How learnings from a year in lockdown will help us to navigate the future

As we mark the one-year anniversary of life in lockdown, it’s important to look back at not only how much life has changed in terms of restrictions, but also to look at the benefits that it has brought. We know that our private and professional lives have been forever altered but it’s important to establish a holistic overview of the situation to help us ascertain what the future holds beyond lockdown.

Adaptability and flexibility are key to survival, and this is especially true for the insurance industry.  With this in mind, I’ve picked out some of the top trends that not only significantly changed almost overnight as a direct result of COVID but are expected to not ever return to ‘normal’ – for want of a better word. These are the areas where we must focus on how to adapt post-lockdown.

Motorists are doing less mileage, but insurers are profiting from fewer claims – something has to give

A contentious issue is that most motorists have significantly reduced their car usage, but this is often not reflected in their policy pricing, with many still paying the same or even more for the policies [1]. This has been a bone of contention for the best part of a year with no real resolution in sight. A few large insurers have given one-off refunds but there are calls for more to be done. As with everything lockdown-related, this issue is not as binary as it appears to be at face value.

Short-term profitability, longer-term loss prompts need for greater investment in digital innovation

According to EY’s report on UK Motor Insurance Results [2],  COVID lockdowns and resultant reduction in motor claims saw costs fall by 12%, placing the Net Combined Ratio (NCR) for 2020 at a predicted 93.8%, a 7.2% improvement on 2019’s performance.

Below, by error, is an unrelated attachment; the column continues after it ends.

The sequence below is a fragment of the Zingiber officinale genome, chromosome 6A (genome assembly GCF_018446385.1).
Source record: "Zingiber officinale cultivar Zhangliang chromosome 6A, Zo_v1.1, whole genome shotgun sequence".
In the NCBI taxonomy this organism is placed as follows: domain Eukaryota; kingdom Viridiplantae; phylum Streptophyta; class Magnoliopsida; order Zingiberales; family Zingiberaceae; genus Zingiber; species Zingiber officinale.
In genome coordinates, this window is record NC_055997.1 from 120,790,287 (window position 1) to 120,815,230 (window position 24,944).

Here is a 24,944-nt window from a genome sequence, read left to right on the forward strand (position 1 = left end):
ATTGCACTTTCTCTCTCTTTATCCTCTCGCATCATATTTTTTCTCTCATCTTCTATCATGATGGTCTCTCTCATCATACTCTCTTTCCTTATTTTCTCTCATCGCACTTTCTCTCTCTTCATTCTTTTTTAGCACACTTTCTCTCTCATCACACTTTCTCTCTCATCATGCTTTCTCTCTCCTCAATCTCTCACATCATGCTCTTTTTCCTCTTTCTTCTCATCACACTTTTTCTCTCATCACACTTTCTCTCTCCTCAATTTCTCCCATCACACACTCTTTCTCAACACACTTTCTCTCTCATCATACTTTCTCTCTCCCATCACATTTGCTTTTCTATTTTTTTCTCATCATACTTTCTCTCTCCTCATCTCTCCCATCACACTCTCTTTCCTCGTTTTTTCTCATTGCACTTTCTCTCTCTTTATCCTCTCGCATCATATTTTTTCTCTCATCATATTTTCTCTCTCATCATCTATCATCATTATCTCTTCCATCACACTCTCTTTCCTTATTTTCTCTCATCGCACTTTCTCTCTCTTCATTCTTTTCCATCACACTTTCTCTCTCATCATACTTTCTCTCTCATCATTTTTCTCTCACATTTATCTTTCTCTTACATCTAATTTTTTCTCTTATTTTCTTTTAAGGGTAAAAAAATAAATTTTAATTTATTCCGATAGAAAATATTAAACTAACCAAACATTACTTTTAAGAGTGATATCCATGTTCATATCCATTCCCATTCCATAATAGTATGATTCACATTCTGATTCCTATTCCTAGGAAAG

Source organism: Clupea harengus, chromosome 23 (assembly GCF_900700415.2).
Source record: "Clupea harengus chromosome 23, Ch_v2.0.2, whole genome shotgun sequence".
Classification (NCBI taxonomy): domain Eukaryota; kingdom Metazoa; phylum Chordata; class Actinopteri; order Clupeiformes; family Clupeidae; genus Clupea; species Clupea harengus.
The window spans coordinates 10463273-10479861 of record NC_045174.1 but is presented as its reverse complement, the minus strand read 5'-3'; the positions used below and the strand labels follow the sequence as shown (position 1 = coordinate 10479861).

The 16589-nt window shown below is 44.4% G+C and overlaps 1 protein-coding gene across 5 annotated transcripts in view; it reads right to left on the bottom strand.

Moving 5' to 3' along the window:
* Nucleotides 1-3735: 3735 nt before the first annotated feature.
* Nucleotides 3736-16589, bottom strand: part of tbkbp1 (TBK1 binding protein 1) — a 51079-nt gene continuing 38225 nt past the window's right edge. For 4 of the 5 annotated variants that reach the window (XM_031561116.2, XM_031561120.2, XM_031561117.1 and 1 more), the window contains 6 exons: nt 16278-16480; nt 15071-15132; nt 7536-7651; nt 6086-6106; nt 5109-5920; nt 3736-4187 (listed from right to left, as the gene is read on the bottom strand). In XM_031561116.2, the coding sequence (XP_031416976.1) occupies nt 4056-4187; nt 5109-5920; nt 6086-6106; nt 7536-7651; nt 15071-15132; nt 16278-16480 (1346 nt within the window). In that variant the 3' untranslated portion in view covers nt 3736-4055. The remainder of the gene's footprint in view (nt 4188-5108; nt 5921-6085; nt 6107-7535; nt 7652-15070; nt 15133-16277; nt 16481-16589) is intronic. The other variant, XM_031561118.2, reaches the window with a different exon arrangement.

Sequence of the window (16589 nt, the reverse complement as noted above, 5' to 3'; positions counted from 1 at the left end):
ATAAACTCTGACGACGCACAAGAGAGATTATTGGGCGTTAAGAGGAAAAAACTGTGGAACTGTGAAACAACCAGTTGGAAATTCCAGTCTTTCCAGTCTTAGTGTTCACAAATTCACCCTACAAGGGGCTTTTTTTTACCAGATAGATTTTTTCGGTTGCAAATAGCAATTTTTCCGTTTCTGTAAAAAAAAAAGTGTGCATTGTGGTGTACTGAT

However, it did note that lockdowns are masking some of the sector’s underlying cost challenges and this year motor insurers will face the same repair inflation trends they have been contending with for years. What’s more, the Financial Conduct Authority’s (FCA) proposed pricing rules means higher costs for general insurers in 2021 as they make the necessary changes and balance the premiums offered to new and existing customers.

These factors are expected to squeeze profitability and push it back into the red in 2021. EY predicts that the Net Combined Ratio (NCR) for 2021 will be a loss making 103.7%.

Bearing this in mind, the report went on to state that in order to remain more competitive, it is becoming ever more critical that insurers look to differentiate their customer offerings by investing more in innovation and digital transformation.

The rise of the ‘pay-as-you-go’ insurance proposition

With passenger numbers on public transport also plummeting as a result of lockdown [3], remote workers are likely to expect their flexible working arrangements become more permanent. In fact, recent surveys of UK office workers showed that 72% of respondents said they expected to work remotely at least one day a week once offices reopened, with almost two thirds (65%) saying they expected to work remotely at least two days a week [4].

The Chartered Insurance Institute (CII) [5] notes that these shifts in consumer behaviour will ultimately have an impact on what customers want from their insurance products, citing ‘pay as you go’ insurance as an increasingly viable solution, where policies are usage-based and provide temporary cover that can be extended to borrowed vehicles for work purposes. Temporary policies include one day car insurance up to monthly car insurance, with hourly options also available for added flexibility.